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  • Writer's picturePrashant Rao

The Mahindra Zoo!

Updated: Jun 3, 2020

Let me start by saying I am not an automotive designer, I am just a product designer with maybe little understanding of aesthetics. Mahindra is one of the oldest manufacturers in India and is probably the leader when it comes to SUV, MPVs and other utility vehicles as well. Mahindra is a highly respectable organisation and has given a lot of people employment over decades.

In their passenger car business I like the Thar (jeep), Bolero and the Scorpio and to some extent maybe XUV 500 too but some how the design in their stable has been off. I know many designers will not speak a word in open, definitely not on forums but someone's got to say it. I will not talk about their roll and yaw quality, not really an expert on that, but will only share what I feel about Mahindra's design. I have held myself to write this article for a very long time, cos the design industry is small and my intention is really not to dis anyone.

Over the years Mahindra has created some great vehicles for users who are looking for big vehicles to show off on a budget. It's true that Mahindra does pack a vehicle with all the bells and whistles and probably is the most value for money solution in the market for SUVs. Hence the sales are way up, but lets take a look at their passenger car exterior design from a designer's perspective. It is indeed true that Mahindra has taken over Pininfarina and Ssang Yong and they are getting better at product design but they really need to define a strong language.

Its not just me well the best reviews from Autocar's Renuka and many other unbiased auto enthusiasts have clearly testified in their videos that when it comes to exterior design Mahindra's design studio is overdoing it.

One strong look at Mahindra's cars and one is wondering what is happening to their surfaces? they just seem so unresolved! Apart from the surfaces it is evident that they are struggling with their grill design which they evolved from Jeep (Mahindra used to manufacture jeep in India) more since Jeep decided to come back to India in 2016. The inconsistency is just unreal. I have used some older design images, because they are not really that old and I wanted to emphasize that maybe the designers at Mahindra too feel that things need to change.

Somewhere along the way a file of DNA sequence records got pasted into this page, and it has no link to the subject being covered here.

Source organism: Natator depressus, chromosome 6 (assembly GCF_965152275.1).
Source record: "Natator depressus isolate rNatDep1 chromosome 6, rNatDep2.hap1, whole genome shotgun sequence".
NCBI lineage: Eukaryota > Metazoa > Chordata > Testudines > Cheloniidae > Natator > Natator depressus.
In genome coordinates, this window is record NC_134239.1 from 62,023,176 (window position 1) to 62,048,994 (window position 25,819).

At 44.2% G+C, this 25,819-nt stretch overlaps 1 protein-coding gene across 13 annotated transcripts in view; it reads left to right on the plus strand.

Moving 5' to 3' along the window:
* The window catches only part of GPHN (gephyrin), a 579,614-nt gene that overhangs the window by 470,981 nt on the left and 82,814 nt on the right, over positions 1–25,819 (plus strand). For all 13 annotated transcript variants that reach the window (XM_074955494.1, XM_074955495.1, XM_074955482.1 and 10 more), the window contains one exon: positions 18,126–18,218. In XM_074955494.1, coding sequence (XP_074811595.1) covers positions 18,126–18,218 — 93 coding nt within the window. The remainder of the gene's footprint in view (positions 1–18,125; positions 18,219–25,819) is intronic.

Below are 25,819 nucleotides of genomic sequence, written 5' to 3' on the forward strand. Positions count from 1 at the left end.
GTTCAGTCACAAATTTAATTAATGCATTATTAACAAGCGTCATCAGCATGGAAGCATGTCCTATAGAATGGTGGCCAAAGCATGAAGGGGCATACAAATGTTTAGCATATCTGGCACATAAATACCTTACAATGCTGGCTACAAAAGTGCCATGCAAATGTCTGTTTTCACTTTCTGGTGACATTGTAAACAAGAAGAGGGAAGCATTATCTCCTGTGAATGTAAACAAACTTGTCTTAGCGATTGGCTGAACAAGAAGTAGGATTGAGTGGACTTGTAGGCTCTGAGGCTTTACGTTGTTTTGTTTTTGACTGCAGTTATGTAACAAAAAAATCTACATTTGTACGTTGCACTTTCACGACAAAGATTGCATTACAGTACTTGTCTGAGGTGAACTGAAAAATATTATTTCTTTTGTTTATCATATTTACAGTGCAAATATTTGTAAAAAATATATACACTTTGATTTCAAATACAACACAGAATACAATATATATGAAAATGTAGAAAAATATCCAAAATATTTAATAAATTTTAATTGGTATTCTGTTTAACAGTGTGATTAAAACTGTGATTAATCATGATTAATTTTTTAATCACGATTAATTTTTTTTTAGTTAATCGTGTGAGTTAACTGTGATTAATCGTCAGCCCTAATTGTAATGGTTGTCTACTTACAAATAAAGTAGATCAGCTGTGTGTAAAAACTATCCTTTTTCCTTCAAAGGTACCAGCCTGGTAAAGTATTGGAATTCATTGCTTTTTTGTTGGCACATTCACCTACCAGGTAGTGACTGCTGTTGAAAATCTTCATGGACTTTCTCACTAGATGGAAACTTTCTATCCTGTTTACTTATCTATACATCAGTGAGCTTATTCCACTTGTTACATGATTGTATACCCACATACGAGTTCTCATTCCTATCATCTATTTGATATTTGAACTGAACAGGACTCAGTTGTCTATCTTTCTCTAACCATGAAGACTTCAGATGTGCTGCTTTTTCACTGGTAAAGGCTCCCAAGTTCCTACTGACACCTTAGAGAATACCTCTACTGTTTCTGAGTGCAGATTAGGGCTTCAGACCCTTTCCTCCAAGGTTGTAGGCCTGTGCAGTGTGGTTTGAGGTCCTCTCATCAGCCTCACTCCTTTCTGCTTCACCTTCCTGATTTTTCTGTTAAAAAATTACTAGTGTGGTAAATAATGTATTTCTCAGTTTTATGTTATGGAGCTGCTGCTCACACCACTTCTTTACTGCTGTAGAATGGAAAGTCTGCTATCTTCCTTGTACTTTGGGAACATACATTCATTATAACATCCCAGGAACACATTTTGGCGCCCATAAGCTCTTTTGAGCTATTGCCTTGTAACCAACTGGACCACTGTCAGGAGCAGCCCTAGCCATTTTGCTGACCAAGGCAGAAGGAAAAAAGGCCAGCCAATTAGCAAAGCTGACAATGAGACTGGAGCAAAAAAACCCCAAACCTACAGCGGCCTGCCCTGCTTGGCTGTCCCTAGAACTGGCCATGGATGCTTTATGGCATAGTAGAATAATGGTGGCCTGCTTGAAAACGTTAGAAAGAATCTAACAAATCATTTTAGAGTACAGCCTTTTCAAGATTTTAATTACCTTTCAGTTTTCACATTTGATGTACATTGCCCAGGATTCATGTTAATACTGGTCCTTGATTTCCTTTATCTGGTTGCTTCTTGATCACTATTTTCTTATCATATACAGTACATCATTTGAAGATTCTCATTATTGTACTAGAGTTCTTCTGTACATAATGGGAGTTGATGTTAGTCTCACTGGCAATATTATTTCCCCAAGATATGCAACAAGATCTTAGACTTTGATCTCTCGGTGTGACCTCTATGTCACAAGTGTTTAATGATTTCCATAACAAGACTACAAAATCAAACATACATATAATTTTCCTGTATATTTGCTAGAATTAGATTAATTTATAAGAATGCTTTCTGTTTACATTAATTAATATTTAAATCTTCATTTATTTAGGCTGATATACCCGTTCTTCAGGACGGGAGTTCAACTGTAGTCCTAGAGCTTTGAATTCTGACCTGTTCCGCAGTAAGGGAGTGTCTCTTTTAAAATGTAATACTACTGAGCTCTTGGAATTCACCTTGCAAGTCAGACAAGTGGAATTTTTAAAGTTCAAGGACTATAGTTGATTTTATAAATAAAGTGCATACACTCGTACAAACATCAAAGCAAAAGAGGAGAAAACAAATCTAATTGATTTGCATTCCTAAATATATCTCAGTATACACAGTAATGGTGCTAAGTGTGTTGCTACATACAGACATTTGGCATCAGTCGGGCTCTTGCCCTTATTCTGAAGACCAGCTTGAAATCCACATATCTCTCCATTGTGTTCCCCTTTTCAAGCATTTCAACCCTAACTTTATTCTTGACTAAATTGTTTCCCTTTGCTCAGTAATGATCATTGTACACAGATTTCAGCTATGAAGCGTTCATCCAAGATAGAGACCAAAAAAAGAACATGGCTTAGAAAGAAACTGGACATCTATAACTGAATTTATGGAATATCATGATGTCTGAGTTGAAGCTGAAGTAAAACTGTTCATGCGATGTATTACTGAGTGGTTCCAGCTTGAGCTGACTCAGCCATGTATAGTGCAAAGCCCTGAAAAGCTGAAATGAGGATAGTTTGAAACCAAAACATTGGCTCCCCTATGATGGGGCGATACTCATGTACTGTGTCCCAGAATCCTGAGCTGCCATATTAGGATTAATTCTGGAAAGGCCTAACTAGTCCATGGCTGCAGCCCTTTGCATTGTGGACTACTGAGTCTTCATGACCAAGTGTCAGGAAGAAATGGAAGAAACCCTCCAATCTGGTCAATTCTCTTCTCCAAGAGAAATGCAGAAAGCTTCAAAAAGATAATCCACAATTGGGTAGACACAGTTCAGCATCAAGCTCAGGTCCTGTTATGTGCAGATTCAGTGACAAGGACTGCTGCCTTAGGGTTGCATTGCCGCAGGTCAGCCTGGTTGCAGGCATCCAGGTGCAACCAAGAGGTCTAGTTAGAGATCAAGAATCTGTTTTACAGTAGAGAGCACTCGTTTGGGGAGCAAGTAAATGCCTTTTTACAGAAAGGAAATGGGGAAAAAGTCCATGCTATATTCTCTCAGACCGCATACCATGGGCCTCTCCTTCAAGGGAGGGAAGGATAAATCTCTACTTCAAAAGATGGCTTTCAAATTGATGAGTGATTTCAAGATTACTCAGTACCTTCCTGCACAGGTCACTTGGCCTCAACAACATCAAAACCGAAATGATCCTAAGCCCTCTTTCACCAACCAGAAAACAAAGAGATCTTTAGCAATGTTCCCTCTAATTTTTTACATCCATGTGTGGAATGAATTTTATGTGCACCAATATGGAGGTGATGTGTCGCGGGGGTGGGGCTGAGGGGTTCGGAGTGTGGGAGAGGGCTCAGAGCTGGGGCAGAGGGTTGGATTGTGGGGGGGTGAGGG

The struggle for identity is real. the grill has been changing so frequently and drastically its not really great for the overall DNA.

My hunch is that most of the design decisions are marketing/sales driven, right from naming cars and engines from hawk, shark, cheetah, (god knows what's next in the zoo). Yes I know there is nature and form and bio-mimicry etc. but selling that as a story to the Indian customer is like saying, Indian's love stickers of Bittu, Bablu, Jaat Buoy etc. so lets give them factory set, our own stickers (Live young, live free). Or like saying "Indians like mehendi, so gaadi pe gota (decorative frills) lagate hain". Which Mahindra actually did in their older XUV design. The tail lamp had a tribal art/mehendi/decoration on it!! We don't see that from international manufacturers do we? Mahindra makes mistakes and then probably tries to correct them with uplifts. but who am I to say the sales are up!

Speaking of the XUV 500 first (300 is on a borrowed platform so will omit), the changes are most welcome. I really love the proportions of XUV, but as one gets closer they are bombarded with all the cuts and curves that it almost looks like a leopard with spots (oops Cheetah!). We can clearly see that in the latest version, Mahindra has significantly mellowed the wild cat, more domesticated now!